One-off, ex-factory-owned 1990 Porsche 911 Carrera 4 headed to auction

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Porsche recently expanded its Exclusive Manufaktur program to keep up with demand for personalized cars. The brand has taken customer requests for nearly 70 years, but these builds were relatively uncommon until recently, and older one-off cars are consequently rare. If you're in the market for a one-of-a-kind air-cooled 911, there's a 1990 Carrera 4 with unique options crossing the auction block in June 2023.

The coupe is part of the Porsche 75th Anniversary sale that Broad Arrow Auctions is hosting at the Porsche Experience Center in Atlanta, Georgia. Numerous high-dollar classics are scheduled to cross the auction block, including a 2005 Carrera GT and a 1964 904 Carrera GTS, but the 964-generation 911 Carrera 4 caught our eye because it's finished in an unusual and attractive color combination. It wears Paint-to-Sample Green Pearlescent Metallic paint over a Leather-to-Sample green interior with burgundy inserts on the seats and wood trim.

Broad Arrow Auctions reports that this 911 was sold new in Germany, first registered in the town of Böblingen, and owned by Porsche from 1990 to 1993. It adds that this very likely explains the color combination and the relatively long list of features this car was ordered with, and that the Böblingen registration isn't as trivial as it seems: That's where many special, factory-owned cars have historically been registered. It's equipped with an Exclusive center console, a car phone, air conditioning, power-adjustable front seats, cruise control, and air conditioning, among other features. The various option codes are handwritten in the owner's manual, which underlines this car's special status.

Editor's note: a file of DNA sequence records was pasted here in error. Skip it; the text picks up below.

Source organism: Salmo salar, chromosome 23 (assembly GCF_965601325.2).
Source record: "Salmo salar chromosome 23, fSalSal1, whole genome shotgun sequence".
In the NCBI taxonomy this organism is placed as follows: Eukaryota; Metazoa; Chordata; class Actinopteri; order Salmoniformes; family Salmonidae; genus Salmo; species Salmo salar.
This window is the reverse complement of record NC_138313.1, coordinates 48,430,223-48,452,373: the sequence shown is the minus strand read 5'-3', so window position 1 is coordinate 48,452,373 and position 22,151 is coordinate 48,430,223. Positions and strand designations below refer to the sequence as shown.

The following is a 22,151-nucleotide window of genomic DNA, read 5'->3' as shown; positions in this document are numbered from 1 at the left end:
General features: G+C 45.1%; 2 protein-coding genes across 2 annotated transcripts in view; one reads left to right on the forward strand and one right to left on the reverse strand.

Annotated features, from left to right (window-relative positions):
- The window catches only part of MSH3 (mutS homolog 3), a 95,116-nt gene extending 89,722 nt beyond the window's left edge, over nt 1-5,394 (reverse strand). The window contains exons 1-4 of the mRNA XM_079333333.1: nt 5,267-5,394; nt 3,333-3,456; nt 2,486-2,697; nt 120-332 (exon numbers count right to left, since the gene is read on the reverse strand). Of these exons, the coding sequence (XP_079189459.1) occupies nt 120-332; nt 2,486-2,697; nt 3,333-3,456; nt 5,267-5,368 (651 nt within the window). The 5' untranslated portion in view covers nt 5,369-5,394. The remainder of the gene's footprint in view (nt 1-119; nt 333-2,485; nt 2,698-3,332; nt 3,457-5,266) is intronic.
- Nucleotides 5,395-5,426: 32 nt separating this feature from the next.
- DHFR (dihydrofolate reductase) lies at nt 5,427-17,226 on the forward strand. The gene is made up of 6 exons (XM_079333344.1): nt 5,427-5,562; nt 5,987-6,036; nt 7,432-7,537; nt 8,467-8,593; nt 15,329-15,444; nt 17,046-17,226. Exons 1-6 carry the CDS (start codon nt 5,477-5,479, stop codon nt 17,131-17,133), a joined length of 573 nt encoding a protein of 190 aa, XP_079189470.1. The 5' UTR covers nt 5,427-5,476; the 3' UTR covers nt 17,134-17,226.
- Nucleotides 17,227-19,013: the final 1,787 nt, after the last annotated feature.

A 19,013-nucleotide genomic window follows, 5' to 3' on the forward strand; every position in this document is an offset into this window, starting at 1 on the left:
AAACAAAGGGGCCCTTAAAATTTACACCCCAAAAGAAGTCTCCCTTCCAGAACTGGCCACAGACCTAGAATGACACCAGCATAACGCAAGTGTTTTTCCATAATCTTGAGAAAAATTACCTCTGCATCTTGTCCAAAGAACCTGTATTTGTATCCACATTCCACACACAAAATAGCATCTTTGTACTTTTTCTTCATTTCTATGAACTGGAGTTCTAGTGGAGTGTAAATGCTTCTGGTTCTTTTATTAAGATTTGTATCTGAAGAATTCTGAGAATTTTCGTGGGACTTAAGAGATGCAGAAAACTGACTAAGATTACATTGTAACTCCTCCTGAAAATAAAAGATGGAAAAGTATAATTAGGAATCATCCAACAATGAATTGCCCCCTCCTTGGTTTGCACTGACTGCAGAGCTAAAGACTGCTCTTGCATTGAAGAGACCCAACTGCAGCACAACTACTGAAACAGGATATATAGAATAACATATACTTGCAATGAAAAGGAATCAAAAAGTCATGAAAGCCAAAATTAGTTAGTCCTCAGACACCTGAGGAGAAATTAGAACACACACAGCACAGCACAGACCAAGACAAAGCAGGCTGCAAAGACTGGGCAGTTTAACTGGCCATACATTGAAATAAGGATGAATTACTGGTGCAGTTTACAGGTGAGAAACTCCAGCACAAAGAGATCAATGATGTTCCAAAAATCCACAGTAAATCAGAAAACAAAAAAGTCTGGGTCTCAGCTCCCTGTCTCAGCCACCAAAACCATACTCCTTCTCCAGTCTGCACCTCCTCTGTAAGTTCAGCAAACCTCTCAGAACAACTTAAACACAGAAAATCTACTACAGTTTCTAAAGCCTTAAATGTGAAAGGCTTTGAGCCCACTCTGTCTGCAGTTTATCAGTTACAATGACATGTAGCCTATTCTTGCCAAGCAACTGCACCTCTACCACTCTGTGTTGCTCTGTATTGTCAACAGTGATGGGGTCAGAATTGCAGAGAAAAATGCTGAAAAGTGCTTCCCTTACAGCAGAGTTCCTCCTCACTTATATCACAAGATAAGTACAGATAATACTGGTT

Power comes from an air-cooled, 3.6-liter flat-six rated at 247 horsepower and 228 pound-feet of torque. It spins the four wheels via a five-speed manual transmission, and the auction description states that the engine and the transmission are original, numbers-matching units.

The car's life after Porsche sold it is reasonably well documented. Heinz Mohr, a coach for the German ski team, bought it in 1993 and sold it to Frank Wörndl, a professional skier, the following year. In turn, Wörndl sold it to a buyer in France in 1996, and the car remained there until it was imported to the United States in 2022. Service records written in German, French, and English are included in the sale along with a Porsche-stamped service book. What's interesting is that, in spite of its uniqueness, this 911 wasn't tucked away in a heated garage and taken out for special occasions: Its odometer displays about 247,323 kilometers, or 153,679 miles.

Beyond the cool factor, this 911 is a fascinating part of Porsche's history because it illustrates the type of one-off requests the company was receiving — and saying "yes" to — in the early 1990s. It's offered with no reserve, so the highest bidder will take it home, and Broad Arrow Auctions estimates that it will sell for anywhere between $110,000 and $140,000. The auction is scheduled to start June 10.

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